First, consider this: In Berlin, this late autumn feels like minus 20 degrees, ice-cold winds are sweeping everyone off the streets and into their favourite pub to congregate over beer and herbal tea. What might appear quite comfy thanks to wooden tables and plushy sofas has recently become dangerous terrain for lovers of digital privacy. Most cool cafés and bars list not only Beliner Kindl and Club Mate, but also free Wi-Fi on their menus, so a lot of us take out our tablets or MacBooks as soon as we have settled down into a chair or sofa. Sometimes we might also read.
A little more circumspection might be wise though, as this is when the social-media mugger is most likely to strike: “Hey, I just saw you're reading Murakami... I really like him, too!” Everything can be a conversation starter, from art to Club Mate. “Everyone seems to be drinking it now, how uncool.” Nothing out of the ordinary so far. Conversations need to be started somehow and spontaneous discussions or serendipitous meetings are usually the most exciting. “So you're a writer? I'm also doing art... on the internet.” Yet, no one has any time for a proper conversation. Three minutes provide just enough time to make a comment about Berlin hipsters before the mugger takes off.
digital muggings in our favourite bar
In his pocket, the mugger is carrying away the Facebook name of his startled victim. In a few clicks, the interminable procedures of the Facebook universe are set in motion. Years ago, we could still write down a wrong email address, invent a name, scribble our mobile number into indecipherability or pretend we weren't on Facebook out of principle. Back then, most of us would have laughed about social-media mugging. If you Google 'social-media muggings' the term comes up within the context of muggings and burglaries planned and timed by criminals with the help of social networks. But this is a different kind of mugging. A mugging that takes place in the bars and cafés of Berlin – and it's a lot more common.
How can you defend your privacy in these times of inescapable internet-access without taking recourse to the ugly truth: “No thank you, I don't want to be your friend?” Nowadays, it is only a matter of seconds until fictional Facebook names or similar inventions are exposed as creative means of digital self-protection. If you are still adhering to the politeness codes of the 20th century and can't voice an outright refusal, you will have to be more inventive. Unless you want your accounts in social networks to be inundated by social-media muggers and to constantly live with a bad conscience.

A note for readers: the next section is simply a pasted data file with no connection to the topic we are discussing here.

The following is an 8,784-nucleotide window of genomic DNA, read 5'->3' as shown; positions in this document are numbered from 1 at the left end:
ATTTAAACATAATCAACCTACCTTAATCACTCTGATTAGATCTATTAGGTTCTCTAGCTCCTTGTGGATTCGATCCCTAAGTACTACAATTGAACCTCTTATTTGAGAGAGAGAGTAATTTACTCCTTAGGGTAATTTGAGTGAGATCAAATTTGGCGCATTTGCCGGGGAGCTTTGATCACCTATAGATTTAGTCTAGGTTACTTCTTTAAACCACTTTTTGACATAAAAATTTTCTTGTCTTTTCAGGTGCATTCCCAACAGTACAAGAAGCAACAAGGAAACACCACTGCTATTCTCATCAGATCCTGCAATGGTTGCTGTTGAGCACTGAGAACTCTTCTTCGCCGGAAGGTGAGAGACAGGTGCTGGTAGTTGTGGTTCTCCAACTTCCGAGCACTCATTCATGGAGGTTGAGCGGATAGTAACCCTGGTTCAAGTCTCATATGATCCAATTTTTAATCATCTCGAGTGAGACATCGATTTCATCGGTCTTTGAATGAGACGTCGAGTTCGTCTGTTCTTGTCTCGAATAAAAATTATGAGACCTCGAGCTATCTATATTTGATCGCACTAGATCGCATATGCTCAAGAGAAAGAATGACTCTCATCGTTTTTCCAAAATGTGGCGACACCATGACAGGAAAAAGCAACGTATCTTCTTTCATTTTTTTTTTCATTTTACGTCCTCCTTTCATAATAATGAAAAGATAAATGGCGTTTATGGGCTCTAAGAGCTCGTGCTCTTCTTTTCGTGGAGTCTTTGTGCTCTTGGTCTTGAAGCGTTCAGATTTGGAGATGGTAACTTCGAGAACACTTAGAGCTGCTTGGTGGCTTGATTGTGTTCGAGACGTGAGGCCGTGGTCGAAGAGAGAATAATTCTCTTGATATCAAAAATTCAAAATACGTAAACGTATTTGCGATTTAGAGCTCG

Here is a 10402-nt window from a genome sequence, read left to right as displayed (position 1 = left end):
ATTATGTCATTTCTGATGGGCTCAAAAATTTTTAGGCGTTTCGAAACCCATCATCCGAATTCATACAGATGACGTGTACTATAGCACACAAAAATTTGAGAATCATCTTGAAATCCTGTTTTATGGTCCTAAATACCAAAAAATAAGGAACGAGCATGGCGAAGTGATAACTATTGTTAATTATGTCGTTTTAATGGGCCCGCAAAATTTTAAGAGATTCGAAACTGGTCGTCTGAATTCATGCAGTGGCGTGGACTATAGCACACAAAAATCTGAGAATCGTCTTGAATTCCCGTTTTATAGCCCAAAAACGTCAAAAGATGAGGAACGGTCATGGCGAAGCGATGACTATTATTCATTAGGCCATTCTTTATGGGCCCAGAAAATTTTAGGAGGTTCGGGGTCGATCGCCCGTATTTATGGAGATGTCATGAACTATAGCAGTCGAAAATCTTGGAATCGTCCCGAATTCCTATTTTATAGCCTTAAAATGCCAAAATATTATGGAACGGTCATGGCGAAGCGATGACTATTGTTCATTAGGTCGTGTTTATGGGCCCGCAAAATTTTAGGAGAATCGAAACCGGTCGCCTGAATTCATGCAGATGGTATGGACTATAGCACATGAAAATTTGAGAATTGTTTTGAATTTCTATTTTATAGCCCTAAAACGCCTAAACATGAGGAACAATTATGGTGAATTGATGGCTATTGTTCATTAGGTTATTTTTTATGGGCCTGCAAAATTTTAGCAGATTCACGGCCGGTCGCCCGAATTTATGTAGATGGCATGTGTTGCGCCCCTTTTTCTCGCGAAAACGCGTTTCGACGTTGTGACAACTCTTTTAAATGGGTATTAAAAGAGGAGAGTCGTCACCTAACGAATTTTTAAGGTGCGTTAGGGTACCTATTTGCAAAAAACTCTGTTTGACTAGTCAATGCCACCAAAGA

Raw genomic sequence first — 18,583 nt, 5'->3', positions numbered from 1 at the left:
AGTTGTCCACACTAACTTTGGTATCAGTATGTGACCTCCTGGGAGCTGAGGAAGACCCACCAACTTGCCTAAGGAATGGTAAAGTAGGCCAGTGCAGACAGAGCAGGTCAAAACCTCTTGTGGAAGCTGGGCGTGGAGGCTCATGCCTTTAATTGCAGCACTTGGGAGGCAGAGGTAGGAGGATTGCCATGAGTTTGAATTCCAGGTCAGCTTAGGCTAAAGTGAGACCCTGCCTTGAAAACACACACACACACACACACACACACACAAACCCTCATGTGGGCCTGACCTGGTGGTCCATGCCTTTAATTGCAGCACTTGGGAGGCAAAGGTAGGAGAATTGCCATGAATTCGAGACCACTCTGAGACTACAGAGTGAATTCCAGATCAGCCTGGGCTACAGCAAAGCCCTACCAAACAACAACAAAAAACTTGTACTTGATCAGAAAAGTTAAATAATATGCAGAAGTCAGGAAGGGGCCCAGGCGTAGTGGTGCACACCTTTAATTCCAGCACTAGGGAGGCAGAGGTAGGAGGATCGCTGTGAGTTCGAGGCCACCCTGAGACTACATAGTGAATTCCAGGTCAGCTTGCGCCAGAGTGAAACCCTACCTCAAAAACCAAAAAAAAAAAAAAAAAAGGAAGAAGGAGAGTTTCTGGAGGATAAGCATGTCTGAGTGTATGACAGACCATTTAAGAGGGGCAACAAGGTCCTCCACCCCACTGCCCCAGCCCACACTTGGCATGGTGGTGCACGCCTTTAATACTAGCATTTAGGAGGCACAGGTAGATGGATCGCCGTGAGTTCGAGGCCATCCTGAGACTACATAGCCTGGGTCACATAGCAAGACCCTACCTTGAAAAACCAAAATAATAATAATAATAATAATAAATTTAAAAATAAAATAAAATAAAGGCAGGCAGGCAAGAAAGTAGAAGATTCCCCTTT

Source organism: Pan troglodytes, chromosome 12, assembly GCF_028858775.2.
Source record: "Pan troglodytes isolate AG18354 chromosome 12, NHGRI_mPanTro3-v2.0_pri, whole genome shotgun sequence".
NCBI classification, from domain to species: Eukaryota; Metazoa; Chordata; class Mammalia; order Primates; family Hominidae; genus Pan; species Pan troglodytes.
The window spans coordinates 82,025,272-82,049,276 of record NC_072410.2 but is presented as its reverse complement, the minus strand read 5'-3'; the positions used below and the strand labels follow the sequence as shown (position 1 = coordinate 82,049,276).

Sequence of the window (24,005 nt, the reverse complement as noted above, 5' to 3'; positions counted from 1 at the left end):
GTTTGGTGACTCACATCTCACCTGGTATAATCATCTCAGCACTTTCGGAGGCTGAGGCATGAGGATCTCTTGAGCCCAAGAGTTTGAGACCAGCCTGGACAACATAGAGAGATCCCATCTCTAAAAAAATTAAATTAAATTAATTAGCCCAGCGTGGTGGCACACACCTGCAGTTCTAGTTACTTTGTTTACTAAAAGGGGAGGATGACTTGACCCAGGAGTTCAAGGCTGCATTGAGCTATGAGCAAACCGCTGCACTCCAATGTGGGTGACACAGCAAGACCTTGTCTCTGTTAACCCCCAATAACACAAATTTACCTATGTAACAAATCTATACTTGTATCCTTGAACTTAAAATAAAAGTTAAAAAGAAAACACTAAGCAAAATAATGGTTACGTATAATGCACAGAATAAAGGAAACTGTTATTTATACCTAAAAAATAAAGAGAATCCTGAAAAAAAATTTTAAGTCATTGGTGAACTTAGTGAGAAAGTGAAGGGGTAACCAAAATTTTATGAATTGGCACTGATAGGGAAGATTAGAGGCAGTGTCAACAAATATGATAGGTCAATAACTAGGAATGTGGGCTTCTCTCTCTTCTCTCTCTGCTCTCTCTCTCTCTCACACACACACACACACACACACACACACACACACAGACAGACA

The following five strategies don't guarantee full protection against all sorts of friendship attacks, but they should deter the majority of social-media muggers:
the ultimate social-media mugger protection
1. Next time you go to a pub, take a highly complicated Derrida book along, preferably with a minimalist dark blue Suhrkamp cover. This will scatter most social-media muggers of the Murakami type. If you also take a pen and keep busily underlining random sentences, everyone will understand that you are a very busy intellectual with no time for superficial gossip. It would take a very steadfast and convinced mugger to break through your post-structuralist wall.
2. Come up with the most vacuous name possible (Sarah James or John Smith for example). When the social-media mugger types it into the Facebook search bar, randomly point at the first user of the same name with a blurred or unrecognisable profile picture.
3. Keep sipping your beer while explaining that you are only visiting Berlin, but live in a boring little town where you are studying to be a bank clerk. This is only credible if you are not sporting a full hipster attire.
4. Create an entirely new Facebook profile reserved for social-media muggers. It might take some time to make it look legitimate (number of friends, pictures, posts etc.), but it will then serve as an excellent tool to assess the steady increase of social-media muggings.
5. The ultimate mugger defence strategy (only for two people): as soon as you notice that you have attracted the attention of a potential social-media mugger, start looking serious and affect a nervous twitch of the mouth. Stay extremely friendly when the mugger strikes, placing extra emphasis on the following lines: “We're really sorry, but we're just having a really personal conversation. Actually, we are breaking up. That's why we need some privacy if that's okay.” This will elicit an empathic smile from even the toughest mugger who is sure to disappear back into his corner. Make sure you never go back to the pub in question, though, unless you want the failed attempt at making conversation to transform into a terrible flirt.
Credits go to Chris Stevens who coined the term for this new phenomenon of digital friendship attacks in the real world.